Thin films are key to Victrex's success
Royal Academy of Engineering

Member Article

The secret ingredient in your smartphone?

It’s in your smartphone, car, and maybe even inside your body: meet one of the North West of England’s greatest business success stories

It’s often said that Britain doesn’t ‘make’ anything anymore, but this couldn’t be further from the truth - high-tech manufacturing is booming. According to a report published by the Royal Academy of Engineering and the Engineering and Physical Sciences Research Council, it contributes £22 billion to the UK economy. One example is Blackpool-based Victrex – its material polyetheretherketone (PEEK) has been quietly revolutionising UK manufacturing for decades. Found in over a billion consumer electronic devices, it’s not an exaggeration to say that PEEK has been a critical component in the booming smartphone sector. Called APTIV film, this version of PEEK is the highest-performing ultra-thin plastic in the world. It enabled the development of small-scale speakers that provide the incredible sound quality we expect from today’s slim smartphones.

But the same material also solves a host of other challenges. The reduction of CO2 emissions remains a dominating global trend, and with transport contributing approximately 22% of worldwide CO2 emissions, finding routes to improving vehicle efficiency is a key priority. More than 200 million cars now rely on PEEK in their anti-lock braking systems and over 15,000 aircraft flying today use the material to reduce weight and save millions in fuel. Victrex’s PEEK polymer can be found somewhat closer to home too - millions of people now live every day with replacement spinal discs and dental implants made from the plastic developed by Victrex.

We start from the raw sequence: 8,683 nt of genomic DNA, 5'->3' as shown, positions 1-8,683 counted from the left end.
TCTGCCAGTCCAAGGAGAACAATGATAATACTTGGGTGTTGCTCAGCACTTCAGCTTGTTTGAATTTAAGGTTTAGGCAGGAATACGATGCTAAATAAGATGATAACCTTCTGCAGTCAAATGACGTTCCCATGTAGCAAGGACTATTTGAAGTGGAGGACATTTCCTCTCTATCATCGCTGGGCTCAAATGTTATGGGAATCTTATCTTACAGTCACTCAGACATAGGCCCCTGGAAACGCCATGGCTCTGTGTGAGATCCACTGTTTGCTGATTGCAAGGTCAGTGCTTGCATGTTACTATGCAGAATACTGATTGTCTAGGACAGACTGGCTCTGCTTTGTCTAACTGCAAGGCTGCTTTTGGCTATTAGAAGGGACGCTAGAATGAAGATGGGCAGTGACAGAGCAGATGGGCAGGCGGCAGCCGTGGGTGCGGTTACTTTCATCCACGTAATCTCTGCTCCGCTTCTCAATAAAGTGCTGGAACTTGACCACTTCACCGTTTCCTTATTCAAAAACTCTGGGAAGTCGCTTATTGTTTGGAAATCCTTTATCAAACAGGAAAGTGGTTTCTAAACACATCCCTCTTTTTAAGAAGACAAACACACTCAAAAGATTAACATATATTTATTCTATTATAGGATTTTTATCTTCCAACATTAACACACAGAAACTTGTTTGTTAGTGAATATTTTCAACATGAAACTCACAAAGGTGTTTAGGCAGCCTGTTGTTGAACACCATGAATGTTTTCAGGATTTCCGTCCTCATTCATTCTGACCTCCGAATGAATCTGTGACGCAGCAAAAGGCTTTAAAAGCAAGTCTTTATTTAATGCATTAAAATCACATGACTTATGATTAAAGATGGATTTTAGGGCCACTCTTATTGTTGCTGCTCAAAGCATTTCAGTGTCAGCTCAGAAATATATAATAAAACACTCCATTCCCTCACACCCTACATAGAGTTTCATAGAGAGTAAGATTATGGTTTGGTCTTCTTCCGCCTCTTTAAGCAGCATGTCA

Established in 1993, following a management buy-out from Imperial Chemical Industries (known as ICI), Victrex was listed on the FTSE250 in 1995. Today it has a market value of around £2 billion and 2014 figures showed that revenue had reached £252.6M, with pre-tax profits of £102.7M. Half-year results for 2015 also show renewed growth – up from £48.9 million in 2014 to £53.9 million this year. In addition, in April 2015, Victrex successfully commissioned a new manufacturing facility at their HQ in Thornton-Cleveleys. Their planned polymer innovation centre (announced in February) will turn lab concepts into real-world solutions and processes, enabling the scaling up of new products for a global audience. Most staggeringly of all, 97% of Victrex’s revenue comes from exports across more than 40 countries.

With the heart of the company firmly rooted in the North-West of England, Victrex has also grown an international presence, with offices in Germany, China, Japan and the US. Employing over 750 people, including around 500 across its three UK-based facilities, Victrex has one eye on the future, regularly engaging with local schools and hiring an ever-increasing number of apprentices (with 12 currently in training). It also work closely with universities in the North-West, including Manchester, supporting year-in-industry placements and hiring both graduates and PhD-qualified scientists.

The company continues to go from strength to strength; In recognition of its outstanding work, Victrex was recently named as a finalist in the running for the UK’s premier engineering innovation prize – the MacRobert Award – from the Royal Academy of Engineering.

This was posted in Bdaily's Members' News section by Royal Academy of Engineering .

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